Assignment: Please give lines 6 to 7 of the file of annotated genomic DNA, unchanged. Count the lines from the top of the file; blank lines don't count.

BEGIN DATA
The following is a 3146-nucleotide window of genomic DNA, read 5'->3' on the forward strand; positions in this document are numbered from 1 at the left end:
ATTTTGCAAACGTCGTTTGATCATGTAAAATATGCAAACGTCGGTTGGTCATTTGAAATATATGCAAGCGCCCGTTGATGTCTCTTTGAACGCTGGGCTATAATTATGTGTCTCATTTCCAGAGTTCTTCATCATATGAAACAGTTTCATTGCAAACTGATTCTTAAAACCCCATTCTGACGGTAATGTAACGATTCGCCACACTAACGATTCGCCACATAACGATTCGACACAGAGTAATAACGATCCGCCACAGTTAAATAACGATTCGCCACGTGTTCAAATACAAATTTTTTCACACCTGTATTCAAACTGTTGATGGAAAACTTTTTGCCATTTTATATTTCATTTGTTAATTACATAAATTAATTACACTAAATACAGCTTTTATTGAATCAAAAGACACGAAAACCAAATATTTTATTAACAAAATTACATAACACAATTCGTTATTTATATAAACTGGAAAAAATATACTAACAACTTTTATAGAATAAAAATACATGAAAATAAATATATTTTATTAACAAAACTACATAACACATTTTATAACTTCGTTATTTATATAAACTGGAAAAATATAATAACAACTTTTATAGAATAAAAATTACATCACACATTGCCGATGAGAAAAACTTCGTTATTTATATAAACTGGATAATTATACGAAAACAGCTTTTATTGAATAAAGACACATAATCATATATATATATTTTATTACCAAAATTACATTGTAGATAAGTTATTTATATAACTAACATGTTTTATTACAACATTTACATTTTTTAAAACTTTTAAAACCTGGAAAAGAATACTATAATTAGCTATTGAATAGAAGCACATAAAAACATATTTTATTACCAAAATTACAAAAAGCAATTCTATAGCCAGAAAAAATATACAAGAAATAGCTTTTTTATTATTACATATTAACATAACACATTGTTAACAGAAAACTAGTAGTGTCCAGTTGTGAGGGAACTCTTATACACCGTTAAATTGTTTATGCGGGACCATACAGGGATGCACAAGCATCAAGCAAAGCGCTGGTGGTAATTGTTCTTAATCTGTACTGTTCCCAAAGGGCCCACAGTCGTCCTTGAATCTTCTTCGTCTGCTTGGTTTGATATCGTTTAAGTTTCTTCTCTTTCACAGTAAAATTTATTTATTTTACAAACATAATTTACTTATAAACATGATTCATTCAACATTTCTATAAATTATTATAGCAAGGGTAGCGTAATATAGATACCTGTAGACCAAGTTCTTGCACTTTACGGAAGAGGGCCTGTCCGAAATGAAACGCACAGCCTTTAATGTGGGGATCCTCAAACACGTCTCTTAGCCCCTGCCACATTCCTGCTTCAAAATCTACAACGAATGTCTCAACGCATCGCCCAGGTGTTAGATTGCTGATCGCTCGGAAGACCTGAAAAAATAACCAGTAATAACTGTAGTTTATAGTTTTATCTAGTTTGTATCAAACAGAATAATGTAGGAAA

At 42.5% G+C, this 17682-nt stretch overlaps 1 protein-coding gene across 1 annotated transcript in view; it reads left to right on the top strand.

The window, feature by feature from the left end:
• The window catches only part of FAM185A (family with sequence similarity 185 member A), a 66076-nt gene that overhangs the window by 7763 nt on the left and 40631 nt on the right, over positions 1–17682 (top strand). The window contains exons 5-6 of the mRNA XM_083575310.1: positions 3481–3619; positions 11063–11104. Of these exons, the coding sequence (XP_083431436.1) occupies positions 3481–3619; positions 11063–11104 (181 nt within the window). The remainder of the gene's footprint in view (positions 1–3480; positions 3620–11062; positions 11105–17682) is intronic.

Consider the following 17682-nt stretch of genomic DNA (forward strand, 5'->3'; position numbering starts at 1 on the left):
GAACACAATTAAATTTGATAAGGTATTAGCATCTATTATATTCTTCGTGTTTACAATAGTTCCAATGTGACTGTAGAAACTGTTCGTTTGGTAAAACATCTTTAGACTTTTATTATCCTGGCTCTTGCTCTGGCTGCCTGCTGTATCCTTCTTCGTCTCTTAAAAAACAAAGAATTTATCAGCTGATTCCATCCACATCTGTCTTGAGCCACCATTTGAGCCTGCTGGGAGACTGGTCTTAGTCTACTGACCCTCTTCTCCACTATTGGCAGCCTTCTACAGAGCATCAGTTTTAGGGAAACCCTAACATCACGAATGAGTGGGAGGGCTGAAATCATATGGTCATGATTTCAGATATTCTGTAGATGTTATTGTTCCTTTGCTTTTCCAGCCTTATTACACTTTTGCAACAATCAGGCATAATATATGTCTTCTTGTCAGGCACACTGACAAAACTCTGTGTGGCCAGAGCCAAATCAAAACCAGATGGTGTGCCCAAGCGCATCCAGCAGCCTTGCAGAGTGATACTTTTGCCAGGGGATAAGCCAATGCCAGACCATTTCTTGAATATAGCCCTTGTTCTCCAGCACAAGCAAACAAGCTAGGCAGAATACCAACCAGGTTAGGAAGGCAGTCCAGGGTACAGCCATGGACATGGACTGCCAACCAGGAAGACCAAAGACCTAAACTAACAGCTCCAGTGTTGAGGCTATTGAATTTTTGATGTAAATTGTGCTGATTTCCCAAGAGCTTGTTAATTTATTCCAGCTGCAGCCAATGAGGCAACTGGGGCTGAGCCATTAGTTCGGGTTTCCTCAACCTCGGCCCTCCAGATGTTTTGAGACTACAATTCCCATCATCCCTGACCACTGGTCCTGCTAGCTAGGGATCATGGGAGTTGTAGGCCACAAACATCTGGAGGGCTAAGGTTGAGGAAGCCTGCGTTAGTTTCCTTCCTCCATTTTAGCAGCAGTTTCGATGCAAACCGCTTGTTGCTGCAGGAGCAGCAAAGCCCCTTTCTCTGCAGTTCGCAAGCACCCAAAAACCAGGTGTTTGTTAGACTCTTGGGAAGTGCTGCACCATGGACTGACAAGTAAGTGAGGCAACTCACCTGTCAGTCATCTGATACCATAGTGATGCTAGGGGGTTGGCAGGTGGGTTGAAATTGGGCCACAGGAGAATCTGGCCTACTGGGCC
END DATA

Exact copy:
Consider the following 17682-nt stretch of genomic DNA (forward strand, 5'->3'; position numbering starts at 1 on the left):
GAACACAATTAAATTTGATAAGGTATTAGCATCTATTATATTCTTCGTGTTTACAATAGTTCCAATGTGACTGTAGAAACTGTTCGTTTGGTAAAACATCTTTAGACTTTTATTATCCTGGCTCTTGCTCTGGCTGCCTGCTGTATCCTTCTTCGTCTCTTAAAAAACAAAGAATTTATCAGCTGATTCCATCCACATCTGTCTTGAGCCACCATTTGAGCCTGCTGGGAGACTGGTCTTAGTCTACTGACCCTCTTCTCCACTATTGGCAGCCTTCTACAGAGCATCAGTTTTAGGGAAACCCTAACATCACGAATGAGTGGGAGGGCTGAAATCATATGGTCATGATTTCAGATATTCTGTAGATGTTATTGTTCCTTTGCTTTTCCAGCCTTATTACACTTTTGCAACAATCAGGCATAATATATGTCTTCTTGTCAGGCACACTGACAAAACTCTGTGTGGCCAGAGCCAAATCAAAACCAGATGGTGTGCCCAAGCGCATCCAGCAGCCTTGCAGAGTGATACTTTTGCCAGGGGATAAGCCAATGCCAGACCATTTCTTGAATATAGCCCTTGTTCTCCAGCACAAGCAAACAAGCTAGGCAGAATACCAACCAGGTTAGGAAGGCAGTCCAGGGTACAGCCATGGACATGGACTGCCAACCAGGAAGACCAAAGACCTAAACTAACAGCTCCAGTGTTGAGGCTATTGAATTTTTGATGTAAATTGTGCTGATTTCCCAAGAGCTTGTTAATTTATTCCAGCTGCAGCCAATGAGGCAACTGGGGCTGAGCCATTAGTTCGGGTTTCCTCAACCTCGGCCCTCCAGATGTTTTGAGACTACAATTCCCATCATCCCTGACCACTGGTCCTGCTAGCTAGGGATCATGGGAGTTGTAGGCCACAAACATCTGGAGGGCTAAGGTTGAGGAAGCCTGCGTTAGTTTCCTTCCTCCATTTTAGCAGCAGTTTCGATGCAAACCGCTTGTTGCTGCAGGAGCAGCAAAGCCCCTTTCTCTGCAGTTCGCAAGCACCCAAAAACCAGGTGTTTGTTAGACTCTTGGGAAGTGCTGCACCATGGACTGACAAGTAAGTGAGGCAACTCACCTGTCAGTCATCTGATACCATAGTGATGCTAGGGGGTTGGCAGGTGGGTTGAAATTGGGCCACAGGAGAATCTGGCCTACTGGGCC